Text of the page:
I have an app that introduces an innovative user interface & features and I would like to take steps to protect it. From my understanding it is possible to patent/copyright user interfaces and individual unique features. Please bear with me as I'm a software guy :)

App itself is not unique in a sense that its a general utility app, and there are many other similar apps on the market. My app however introduces a unique & innovative UI that sets it apart from competition. I would like to protect the user interface from being copied as a whole or as individual parts / screens.

Additionally my app has 2-3 special/unique features that involve somewhat more complex data elements & processing - I would like to be able to protect these features from being copied as well.

How would I go about getting started to file a patent for my UI & features, any online services you'd recommend?

And how extensively can I go to protect maximum elements of my app, as in what else I should be considering or thinking about?



2 Answers 2


You need to first find a patent agent to do prior art search and determine if your invention is patent-able. The patent law regarding software patent is an intensely debated issue and therefore a moving target.

If your design is not 100% functional and can be considered ornamental, you may want to get a Design patent first. The protection is weaker but the cost is substantially lower than that of a Utility patent. After your first filing of a design patent, you have about a year to decide on if you want to get a utility patent.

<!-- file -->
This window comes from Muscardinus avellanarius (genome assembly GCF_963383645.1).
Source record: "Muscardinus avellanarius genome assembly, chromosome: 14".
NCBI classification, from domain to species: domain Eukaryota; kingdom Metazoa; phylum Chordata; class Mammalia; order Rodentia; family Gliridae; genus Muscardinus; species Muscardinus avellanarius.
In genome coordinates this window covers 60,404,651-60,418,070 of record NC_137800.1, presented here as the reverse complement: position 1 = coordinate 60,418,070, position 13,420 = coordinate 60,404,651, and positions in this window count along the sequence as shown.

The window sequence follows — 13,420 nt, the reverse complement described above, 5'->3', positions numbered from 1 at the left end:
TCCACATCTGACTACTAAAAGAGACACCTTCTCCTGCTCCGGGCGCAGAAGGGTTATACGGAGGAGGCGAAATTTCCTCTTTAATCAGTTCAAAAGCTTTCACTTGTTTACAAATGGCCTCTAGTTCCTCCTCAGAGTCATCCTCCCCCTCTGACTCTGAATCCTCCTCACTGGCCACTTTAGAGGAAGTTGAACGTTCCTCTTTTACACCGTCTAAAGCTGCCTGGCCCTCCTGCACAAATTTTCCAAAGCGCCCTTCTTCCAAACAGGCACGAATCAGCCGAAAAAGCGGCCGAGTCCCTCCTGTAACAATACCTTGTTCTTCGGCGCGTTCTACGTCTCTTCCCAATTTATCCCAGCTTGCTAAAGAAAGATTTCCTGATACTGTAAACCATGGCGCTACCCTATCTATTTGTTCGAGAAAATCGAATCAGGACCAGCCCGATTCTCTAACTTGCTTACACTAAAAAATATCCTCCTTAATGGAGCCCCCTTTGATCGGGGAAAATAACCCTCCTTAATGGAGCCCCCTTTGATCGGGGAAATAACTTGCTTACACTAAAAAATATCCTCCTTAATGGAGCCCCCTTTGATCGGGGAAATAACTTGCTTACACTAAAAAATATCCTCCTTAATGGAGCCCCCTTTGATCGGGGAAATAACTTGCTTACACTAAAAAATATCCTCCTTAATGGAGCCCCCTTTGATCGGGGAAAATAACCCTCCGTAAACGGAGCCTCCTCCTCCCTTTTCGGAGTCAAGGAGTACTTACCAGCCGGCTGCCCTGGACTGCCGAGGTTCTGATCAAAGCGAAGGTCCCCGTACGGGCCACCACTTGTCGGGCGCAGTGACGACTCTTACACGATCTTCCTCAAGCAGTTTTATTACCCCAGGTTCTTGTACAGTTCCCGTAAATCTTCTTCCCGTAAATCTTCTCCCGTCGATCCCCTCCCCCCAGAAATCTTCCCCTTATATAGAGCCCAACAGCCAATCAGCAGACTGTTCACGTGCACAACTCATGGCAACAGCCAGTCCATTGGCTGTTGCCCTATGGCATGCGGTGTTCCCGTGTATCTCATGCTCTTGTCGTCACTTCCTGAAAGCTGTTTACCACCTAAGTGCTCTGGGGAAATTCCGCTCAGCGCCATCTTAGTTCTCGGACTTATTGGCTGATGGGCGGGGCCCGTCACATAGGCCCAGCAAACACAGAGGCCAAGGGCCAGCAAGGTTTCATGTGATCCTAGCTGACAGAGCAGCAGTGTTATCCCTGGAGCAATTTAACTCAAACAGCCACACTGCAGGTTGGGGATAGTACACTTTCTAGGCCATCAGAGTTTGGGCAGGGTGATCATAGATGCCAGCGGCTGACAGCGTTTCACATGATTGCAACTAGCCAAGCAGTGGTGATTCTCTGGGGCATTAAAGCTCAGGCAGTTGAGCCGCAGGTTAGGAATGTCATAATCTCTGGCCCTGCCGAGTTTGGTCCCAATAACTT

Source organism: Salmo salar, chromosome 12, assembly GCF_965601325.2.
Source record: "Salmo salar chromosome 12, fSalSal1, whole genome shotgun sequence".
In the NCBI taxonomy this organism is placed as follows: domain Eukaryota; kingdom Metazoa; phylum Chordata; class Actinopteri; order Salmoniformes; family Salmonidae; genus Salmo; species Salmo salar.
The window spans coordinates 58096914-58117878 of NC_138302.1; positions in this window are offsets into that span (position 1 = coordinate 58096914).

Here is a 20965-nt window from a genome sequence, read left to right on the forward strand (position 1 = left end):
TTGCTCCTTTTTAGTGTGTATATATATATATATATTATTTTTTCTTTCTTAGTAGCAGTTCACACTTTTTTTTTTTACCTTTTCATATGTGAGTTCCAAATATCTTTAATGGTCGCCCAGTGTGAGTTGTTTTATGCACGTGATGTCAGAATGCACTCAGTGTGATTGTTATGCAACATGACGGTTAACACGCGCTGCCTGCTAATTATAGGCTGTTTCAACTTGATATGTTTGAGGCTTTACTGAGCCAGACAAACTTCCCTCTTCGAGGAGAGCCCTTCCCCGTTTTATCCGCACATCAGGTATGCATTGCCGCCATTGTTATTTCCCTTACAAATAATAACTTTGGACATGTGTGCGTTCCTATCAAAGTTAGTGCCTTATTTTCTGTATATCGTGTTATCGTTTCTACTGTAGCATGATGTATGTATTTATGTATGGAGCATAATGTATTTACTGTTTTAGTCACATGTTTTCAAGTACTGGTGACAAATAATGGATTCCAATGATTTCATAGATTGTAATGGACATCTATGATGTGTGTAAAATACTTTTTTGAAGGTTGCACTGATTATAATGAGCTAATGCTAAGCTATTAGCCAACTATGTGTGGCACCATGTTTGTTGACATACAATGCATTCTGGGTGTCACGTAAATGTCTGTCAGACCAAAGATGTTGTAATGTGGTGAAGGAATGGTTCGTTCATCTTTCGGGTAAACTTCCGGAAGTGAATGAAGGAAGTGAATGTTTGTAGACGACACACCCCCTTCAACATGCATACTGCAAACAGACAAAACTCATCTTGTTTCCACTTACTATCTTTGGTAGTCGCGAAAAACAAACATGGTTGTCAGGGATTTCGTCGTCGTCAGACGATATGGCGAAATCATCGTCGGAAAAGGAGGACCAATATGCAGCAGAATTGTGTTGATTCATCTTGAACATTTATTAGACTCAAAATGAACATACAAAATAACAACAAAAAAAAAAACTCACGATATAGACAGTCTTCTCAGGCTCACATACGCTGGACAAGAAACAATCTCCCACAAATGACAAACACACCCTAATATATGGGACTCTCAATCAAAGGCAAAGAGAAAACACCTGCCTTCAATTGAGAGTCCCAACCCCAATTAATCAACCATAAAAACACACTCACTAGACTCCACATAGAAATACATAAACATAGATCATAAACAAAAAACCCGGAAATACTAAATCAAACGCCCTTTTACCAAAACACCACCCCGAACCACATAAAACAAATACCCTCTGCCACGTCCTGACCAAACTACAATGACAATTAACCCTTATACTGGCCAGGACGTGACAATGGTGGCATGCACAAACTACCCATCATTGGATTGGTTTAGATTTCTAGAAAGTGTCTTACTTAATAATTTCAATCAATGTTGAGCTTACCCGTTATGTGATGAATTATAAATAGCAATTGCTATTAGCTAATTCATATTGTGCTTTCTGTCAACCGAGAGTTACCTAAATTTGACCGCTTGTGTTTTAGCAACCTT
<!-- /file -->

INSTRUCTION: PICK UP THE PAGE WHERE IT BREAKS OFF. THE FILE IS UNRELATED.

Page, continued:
Like any patent, you can patent any part of your app, as long as no aspect of it is already in public domain (prior art), for a small fee. All you need to do to provide extra protection for your app it to be more detailed in the description and specify potential code variants you also want protection. The more you disclose and efficiently draft and claim, the more it is protected.

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    This isn't really true--you can't patent any part of an app. There are lots and lots of things that aren't patentable for one reason or another, and the status of something being in the public domain is just one of them. Not to mention, many people would not consider the lifetime costs of a patent to be "a small fee." You probably also wouldn't want to build your patent completely contingent on a few code variants. Not to mention, since you're talking about claims, it's likely that the examiner would ask you to split one application up into several smaller ones if you included too much. Mar 10, 2015 at 19:15

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